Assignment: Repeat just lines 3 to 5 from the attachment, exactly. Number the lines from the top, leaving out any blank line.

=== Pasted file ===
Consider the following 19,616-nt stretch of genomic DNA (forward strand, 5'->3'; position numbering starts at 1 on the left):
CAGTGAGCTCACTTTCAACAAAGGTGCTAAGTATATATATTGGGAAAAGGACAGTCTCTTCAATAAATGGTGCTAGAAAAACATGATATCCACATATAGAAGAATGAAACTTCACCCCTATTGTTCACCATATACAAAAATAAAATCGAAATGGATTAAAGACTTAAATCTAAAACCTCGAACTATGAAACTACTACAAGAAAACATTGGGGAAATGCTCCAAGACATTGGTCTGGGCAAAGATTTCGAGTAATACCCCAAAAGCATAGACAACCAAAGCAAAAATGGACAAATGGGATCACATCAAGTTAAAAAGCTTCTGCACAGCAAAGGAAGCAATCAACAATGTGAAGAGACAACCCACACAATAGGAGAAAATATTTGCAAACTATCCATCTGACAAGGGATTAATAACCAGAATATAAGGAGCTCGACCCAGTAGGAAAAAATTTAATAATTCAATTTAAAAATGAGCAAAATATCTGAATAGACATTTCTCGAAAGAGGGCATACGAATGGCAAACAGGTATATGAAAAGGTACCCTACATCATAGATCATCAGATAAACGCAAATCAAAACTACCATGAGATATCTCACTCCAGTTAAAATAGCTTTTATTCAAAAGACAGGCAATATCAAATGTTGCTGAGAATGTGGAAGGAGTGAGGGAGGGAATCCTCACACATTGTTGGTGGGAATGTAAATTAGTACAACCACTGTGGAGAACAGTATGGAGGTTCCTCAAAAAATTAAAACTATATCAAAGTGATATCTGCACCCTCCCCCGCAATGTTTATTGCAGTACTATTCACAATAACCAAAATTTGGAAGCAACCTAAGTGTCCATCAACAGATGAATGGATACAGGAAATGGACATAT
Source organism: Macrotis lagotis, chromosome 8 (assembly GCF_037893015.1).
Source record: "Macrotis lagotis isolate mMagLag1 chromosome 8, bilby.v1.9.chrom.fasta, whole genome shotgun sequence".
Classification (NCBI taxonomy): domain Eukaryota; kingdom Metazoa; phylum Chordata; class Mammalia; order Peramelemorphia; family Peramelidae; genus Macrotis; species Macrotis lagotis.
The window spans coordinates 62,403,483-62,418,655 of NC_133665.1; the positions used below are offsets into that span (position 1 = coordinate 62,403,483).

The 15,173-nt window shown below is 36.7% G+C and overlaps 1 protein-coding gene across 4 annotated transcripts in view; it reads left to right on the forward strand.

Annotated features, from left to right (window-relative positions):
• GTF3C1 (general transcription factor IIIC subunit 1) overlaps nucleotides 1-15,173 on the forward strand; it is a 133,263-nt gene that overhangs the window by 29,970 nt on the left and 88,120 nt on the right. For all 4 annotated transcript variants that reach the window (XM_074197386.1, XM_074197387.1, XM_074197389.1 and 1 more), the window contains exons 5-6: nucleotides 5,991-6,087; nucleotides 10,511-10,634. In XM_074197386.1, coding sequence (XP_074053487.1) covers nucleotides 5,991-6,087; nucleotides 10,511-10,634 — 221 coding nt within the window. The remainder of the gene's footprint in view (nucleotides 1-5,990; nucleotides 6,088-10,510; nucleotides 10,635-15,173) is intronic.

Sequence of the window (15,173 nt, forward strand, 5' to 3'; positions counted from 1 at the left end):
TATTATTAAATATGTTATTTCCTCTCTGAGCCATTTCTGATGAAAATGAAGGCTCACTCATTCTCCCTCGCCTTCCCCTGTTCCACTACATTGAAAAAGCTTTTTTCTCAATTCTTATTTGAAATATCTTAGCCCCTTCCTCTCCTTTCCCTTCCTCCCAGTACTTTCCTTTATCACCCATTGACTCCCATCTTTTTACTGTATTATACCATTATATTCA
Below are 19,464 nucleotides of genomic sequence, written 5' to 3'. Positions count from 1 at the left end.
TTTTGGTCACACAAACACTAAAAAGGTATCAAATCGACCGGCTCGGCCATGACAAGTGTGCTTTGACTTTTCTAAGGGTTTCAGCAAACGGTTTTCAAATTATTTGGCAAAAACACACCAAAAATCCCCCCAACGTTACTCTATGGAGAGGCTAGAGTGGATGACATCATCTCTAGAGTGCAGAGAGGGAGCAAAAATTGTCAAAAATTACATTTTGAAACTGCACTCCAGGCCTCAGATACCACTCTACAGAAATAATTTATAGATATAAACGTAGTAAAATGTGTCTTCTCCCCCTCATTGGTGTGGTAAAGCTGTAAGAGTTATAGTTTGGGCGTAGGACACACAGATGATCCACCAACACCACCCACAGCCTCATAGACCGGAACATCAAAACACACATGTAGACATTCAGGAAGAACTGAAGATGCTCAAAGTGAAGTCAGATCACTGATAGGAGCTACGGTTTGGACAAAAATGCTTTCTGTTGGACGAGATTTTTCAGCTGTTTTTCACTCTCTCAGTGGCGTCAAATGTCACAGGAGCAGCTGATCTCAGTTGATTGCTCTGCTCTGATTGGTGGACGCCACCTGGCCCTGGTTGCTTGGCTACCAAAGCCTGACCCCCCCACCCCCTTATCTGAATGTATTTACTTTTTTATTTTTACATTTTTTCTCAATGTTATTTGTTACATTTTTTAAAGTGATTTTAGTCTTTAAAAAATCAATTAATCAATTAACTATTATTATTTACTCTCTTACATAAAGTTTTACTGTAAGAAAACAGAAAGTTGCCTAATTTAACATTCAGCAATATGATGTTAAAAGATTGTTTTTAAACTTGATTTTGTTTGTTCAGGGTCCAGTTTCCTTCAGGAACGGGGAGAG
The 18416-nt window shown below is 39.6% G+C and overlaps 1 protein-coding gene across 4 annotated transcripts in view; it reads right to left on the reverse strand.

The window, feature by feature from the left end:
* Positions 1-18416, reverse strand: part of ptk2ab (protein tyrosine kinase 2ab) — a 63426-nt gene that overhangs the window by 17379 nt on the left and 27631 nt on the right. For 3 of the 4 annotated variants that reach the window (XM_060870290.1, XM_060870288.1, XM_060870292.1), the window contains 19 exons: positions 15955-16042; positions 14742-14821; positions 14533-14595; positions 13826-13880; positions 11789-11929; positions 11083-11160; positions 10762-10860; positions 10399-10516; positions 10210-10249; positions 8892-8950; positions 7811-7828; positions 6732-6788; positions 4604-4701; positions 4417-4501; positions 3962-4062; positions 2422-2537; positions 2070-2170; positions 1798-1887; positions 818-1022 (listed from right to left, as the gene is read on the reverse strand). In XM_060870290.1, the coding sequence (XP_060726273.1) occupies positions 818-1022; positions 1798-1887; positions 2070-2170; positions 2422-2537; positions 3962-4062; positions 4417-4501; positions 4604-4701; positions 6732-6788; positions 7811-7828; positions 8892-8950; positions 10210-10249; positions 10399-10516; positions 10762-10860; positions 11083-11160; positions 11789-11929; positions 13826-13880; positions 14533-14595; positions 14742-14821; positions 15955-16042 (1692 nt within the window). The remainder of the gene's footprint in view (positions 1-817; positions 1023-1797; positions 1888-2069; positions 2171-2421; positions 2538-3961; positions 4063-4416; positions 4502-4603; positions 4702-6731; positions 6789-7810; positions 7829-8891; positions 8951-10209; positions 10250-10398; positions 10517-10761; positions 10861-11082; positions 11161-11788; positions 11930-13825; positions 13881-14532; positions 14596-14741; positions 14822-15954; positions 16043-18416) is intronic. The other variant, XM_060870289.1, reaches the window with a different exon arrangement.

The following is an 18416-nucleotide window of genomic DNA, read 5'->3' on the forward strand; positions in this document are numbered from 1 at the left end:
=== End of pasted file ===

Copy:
Source organism: Macrotis lagotis, chromosome 8 (assembly GCF_037893015.1).
Source record: "Macrotis lagotis isolate mMagLag1 chromosome 8, bilby.v1.9.chrom.fasta, whole genome shotgun sequence".
Classification (NCBI taxonomy): domain Eukaryota; kingdom Metazoa; phylum Chordata; class Mammalia; order Peramelemorphia; family Peramelidae; genus Macrotis; species Macrotis lagotis.